When we cooperate borders cannot be barriers to justice

Cars do not often make so much news because they are everywhere. However in the last couple of days, one particular car broke the norm and hit headlines in the region. Around the middle of the week, news came in that a presidential limousine belonging to Kenya's president, Uhuru Kenyatta had been stolen.

Cars do not often make so much news because they are everywhere. However in the last couple of days, one particular car broke the norm and hit headlines in the region. Around the middle of the week, news came in that a presidential limousine belonging to Kenya’s president, Uhuru Kenyatta had been stolen.

It later turned out that the car in question was a BMW that is used as an escort vehicle for the president’s convoy. To be fair, theft or theft of cars to be precise is never really news in a place like Kenya. However this was not your ordinary car but a presidential escort vehicle. I wondered what such a car was doing in Ruai where it was robbed from.

Later on we heard that car was found abandoned in Wandegeya a Kampala suburb although previous reports were that it was found in Tororo which is close to the western Kenyan border. By the time of writing this, the car had been returned to Nairobi and the saga came to a happy ending.

The story of Uhuru’s car points to a common trend of cross border crime in the region. Lots of cars are stolen and sold across borders. In the past cars have ended up in Democratic Republic of Congo and South Sudan where the thugs take advantage of the weak law enforcement in these countries.

Law breakers like to cross borders in the hope that they have broken the trail of any law enforcers who maybe trying to chase them. But this situation should not be allowed to prevail if indeed we are a community as the East African Community is. Our leaders meet regularly and discuss many things and security is always on the table.

The security of East Africans as people and property is something that concerns our leaders and explains why among other things they have committed themselves to forming a joint force that can be used to intervene in case there is a major security problem in the region. The good thing is that all EAC states have experience in peacekeeping.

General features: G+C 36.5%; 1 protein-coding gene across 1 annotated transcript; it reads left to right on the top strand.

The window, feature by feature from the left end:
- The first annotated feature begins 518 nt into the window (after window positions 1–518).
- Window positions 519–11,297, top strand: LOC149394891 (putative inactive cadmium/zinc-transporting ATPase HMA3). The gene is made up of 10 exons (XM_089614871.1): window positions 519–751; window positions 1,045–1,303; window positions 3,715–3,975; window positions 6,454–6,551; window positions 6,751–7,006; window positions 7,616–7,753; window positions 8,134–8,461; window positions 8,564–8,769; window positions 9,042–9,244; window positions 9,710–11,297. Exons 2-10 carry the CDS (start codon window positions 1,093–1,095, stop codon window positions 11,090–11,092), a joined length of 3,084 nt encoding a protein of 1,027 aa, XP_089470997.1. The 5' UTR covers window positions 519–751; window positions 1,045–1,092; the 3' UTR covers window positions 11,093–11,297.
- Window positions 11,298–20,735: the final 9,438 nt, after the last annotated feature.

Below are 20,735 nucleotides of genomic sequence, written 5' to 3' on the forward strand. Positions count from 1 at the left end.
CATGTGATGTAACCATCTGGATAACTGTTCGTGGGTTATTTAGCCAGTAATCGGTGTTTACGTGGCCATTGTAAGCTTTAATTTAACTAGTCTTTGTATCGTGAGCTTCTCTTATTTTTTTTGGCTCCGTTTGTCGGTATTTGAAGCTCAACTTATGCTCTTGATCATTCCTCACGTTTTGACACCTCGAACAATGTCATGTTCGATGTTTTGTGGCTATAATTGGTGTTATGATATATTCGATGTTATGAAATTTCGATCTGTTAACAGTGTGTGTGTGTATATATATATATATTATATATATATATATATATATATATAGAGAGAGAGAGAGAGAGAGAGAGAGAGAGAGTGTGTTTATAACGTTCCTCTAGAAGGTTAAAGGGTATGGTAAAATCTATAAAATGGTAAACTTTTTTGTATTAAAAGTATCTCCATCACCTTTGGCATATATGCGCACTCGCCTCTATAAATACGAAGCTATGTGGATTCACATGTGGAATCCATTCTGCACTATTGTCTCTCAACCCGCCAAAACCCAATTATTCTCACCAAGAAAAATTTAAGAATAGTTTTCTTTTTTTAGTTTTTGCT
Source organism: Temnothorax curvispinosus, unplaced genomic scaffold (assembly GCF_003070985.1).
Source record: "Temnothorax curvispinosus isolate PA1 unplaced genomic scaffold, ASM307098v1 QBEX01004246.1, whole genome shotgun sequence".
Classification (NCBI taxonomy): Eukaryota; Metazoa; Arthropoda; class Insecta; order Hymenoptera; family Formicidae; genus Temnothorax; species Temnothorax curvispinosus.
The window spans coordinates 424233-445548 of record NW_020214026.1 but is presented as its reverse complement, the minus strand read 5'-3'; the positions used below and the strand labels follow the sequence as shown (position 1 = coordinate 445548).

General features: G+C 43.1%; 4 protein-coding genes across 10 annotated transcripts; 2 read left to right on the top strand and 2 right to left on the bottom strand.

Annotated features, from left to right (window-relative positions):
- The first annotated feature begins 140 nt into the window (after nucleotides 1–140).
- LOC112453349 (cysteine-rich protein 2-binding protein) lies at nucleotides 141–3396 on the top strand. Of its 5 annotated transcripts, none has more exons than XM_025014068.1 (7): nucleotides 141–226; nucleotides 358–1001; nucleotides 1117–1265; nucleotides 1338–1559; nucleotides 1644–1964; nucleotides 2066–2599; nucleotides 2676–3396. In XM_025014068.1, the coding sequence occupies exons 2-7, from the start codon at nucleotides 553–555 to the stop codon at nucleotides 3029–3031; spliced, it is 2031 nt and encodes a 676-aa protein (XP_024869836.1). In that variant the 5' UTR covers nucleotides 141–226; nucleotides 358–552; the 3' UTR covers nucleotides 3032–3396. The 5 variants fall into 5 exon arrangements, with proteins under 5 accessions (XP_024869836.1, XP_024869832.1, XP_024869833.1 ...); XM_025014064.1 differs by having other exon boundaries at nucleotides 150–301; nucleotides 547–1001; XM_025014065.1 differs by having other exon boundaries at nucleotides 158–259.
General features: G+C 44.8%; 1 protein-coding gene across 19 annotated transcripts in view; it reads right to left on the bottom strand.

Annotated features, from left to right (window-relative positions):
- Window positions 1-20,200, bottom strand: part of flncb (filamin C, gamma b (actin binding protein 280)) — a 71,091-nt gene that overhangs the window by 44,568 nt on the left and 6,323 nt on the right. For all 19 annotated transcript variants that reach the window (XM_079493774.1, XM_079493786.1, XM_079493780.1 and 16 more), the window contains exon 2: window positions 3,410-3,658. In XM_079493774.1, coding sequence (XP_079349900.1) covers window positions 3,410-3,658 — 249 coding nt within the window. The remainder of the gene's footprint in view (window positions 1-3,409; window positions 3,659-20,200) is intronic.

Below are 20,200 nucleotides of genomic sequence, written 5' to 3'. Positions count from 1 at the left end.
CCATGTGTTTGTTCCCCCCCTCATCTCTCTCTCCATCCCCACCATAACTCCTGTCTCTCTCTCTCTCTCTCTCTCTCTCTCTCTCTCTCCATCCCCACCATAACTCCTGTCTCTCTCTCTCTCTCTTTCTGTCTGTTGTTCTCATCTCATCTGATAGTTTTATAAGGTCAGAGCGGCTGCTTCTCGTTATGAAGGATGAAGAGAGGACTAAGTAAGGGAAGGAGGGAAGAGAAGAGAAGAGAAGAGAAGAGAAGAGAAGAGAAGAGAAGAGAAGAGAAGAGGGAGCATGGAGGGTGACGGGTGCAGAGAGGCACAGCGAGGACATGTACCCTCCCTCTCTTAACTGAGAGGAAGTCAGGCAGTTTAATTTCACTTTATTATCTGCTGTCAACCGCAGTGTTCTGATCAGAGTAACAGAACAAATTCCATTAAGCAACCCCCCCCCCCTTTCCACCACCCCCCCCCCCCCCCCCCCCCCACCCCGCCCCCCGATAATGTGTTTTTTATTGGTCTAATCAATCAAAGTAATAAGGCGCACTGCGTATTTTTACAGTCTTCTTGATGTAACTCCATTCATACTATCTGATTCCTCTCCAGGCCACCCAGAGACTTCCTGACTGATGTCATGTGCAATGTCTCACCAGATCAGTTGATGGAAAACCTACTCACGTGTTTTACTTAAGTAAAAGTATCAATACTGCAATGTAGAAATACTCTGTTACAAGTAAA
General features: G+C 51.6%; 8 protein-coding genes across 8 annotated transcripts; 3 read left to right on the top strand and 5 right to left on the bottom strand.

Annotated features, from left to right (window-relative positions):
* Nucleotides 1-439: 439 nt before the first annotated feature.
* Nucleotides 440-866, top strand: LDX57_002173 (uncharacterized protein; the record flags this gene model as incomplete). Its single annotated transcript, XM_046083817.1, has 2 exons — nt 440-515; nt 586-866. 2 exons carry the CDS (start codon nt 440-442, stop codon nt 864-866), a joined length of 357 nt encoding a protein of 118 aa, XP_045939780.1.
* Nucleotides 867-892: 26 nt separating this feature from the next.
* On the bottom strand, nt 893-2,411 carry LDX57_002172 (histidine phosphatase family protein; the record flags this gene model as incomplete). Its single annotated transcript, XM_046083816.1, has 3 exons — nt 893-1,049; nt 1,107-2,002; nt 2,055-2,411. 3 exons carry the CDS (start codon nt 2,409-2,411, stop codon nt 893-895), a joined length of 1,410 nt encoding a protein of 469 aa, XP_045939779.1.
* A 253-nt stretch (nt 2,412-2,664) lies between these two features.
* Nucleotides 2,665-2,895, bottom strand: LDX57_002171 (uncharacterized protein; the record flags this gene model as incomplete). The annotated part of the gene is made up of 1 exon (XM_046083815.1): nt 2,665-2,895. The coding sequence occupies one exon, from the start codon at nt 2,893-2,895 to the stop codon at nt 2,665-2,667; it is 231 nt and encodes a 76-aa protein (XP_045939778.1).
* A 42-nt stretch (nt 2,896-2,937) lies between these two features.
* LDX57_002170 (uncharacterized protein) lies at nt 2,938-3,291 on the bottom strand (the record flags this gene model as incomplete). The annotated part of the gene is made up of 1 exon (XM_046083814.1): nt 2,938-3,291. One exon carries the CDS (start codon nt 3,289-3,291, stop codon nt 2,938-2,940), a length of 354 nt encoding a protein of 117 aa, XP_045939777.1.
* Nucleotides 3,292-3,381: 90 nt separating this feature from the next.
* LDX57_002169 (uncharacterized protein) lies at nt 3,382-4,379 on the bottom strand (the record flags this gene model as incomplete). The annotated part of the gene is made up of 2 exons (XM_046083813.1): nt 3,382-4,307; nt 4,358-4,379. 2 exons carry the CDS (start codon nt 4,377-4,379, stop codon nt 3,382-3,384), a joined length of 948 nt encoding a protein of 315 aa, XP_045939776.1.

General cooperation between the different security organs is needed now more than ever before and not just because of presidential cars being stolen. Rwanda is currently grappling with a problem of human trafficking with young girls being taken across the border to join the sex industry in Uganda 

Also a few days back, a woman allegedly trafficking drugs from Burundi was arrested at Kigali International airport. I am one of those people who is against the police practice of parading of suspects but during this process I liked that Rwanda Police officers said they had contacted their Burundian counterparts on this matter.

The tourism industry is also plagued by the menace of poaching particularly targeting ivory from the elephant tusks and the rhino horn. Akagera National Park has been dealing with those who illegally cut down the East African Sandalwood tree and poachers who kill hippopotami and sell the meat across the border in Tanzania.

Speaking of Tanzania we also know that albinos are hunted for their body parts with many selling them across the borders to people who practice witchcraft. Such crimes cannot be curbed by one security organisation but through cooperation between different organs.

During a visit to Kenya a few years back, President Museveni made the audience laugh when he said that the people of West Pokot were stealing his cows and that they should return them. Much as it came off as a light hearted remark, the problem of cross border cattle rustling is not new at all. It has sometimes escalated into civil conflicts. Smuggling good across border to evade tax is another issue you could add to the list of cross border security concerns.

Whatever the case, once the perpetrators of a crime or whatever is stolen/ trafficked crosses a border, the security organ on the other side should do it’s best to stop them in their tracks. Law breakers should not be allowed to think that once they cross a border then the chase is over.

The East African Community remains a bloc known to offer relative ease for citizens from member states to cross respective borders with so much ease. This however should not used by the law breakers to export or import crime. I am sure the Kenyans are grateful that the Ugandan security found Uhuru’s car and returned it.

 

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